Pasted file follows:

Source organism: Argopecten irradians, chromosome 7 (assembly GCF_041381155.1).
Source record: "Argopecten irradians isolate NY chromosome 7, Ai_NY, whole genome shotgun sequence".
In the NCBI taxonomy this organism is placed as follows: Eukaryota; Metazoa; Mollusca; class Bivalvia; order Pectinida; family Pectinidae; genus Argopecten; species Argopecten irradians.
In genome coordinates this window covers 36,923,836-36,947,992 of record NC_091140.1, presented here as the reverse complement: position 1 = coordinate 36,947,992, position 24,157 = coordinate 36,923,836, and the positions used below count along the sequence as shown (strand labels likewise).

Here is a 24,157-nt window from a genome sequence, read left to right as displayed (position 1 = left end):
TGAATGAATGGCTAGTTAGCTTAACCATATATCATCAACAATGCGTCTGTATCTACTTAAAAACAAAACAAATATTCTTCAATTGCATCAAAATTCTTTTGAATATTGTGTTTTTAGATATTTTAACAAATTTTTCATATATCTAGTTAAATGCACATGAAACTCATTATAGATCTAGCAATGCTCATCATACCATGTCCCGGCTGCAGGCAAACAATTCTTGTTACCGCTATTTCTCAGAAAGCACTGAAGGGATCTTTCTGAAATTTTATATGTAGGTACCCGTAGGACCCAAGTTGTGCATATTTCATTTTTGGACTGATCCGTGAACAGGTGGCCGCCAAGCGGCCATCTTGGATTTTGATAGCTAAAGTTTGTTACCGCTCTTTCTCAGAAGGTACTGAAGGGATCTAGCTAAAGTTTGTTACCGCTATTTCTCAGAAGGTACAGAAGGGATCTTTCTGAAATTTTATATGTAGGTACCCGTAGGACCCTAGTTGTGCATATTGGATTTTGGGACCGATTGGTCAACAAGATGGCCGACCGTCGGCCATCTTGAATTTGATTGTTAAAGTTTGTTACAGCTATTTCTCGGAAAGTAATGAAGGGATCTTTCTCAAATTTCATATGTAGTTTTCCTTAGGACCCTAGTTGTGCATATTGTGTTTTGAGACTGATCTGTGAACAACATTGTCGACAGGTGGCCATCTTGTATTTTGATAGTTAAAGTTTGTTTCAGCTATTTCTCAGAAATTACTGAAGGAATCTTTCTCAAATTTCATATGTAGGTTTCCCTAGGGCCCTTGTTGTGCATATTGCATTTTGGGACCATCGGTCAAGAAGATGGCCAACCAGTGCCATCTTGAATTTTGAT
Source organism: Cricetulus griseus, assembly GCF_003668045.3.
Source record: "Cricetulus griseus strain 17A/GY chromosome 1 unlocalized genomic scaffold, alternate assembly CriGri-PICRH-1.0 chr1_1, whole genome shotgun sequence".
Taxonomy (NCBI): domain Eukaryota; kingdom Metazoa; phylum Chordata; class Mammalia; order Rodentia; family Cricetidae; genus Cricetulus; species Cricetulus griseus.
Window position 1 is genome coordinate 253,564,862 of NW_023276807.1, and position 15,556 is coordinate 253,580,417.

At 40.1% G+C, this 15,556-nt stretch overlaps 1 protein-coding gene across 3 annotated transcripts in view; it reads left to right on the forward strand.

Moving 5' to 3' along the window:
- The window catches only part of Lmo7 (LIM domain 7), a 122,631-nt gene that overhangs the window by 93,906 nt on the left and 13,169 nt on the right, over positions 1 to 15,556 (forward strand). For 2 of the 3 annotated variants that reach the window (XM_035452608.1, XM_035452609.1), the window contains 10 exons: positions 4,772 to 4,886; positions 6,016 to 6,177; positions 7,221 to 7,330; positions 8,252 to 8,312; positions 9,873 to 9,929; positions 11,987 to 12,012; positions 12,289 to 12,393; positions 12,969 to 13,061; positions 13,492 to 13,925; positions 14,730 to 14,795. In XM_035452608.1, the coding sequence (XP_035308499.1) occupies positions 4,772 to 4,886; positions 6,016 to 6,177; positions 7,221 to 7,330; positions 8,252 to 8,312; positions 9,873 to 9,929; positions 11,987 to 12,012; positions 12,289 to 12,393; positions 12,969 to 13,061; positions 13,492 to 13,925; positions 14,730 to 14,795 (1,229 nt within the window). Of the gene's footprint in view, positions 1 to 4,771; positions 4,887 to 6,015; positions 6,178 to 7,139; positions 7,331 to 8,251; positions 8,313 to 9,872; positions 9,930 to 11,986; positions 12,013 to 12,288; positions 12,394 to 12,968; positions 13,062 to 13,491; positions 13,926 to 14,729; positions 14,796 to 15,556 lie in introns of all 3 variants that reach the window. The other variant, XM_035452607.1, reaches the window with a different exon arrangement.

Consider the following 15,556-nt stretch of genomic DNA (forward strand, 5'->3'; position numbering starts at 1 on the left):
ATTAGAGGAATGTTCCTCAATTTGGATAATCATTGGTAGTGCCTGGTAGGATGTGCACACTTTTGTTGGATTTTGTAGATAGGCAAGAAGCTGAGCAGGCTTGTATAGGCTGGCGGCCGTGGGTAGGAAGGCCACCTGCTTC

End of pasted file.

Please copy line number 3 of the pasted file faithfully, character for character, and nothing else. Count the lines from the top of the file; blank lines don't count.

In the NCBI taxonomy this organism is placed as follows: Eukaryota; Metazoa; Mollusca; class Bivalvia; order Pectinida; family Pectinidae; genus Argopecten; species Argopecten irradians.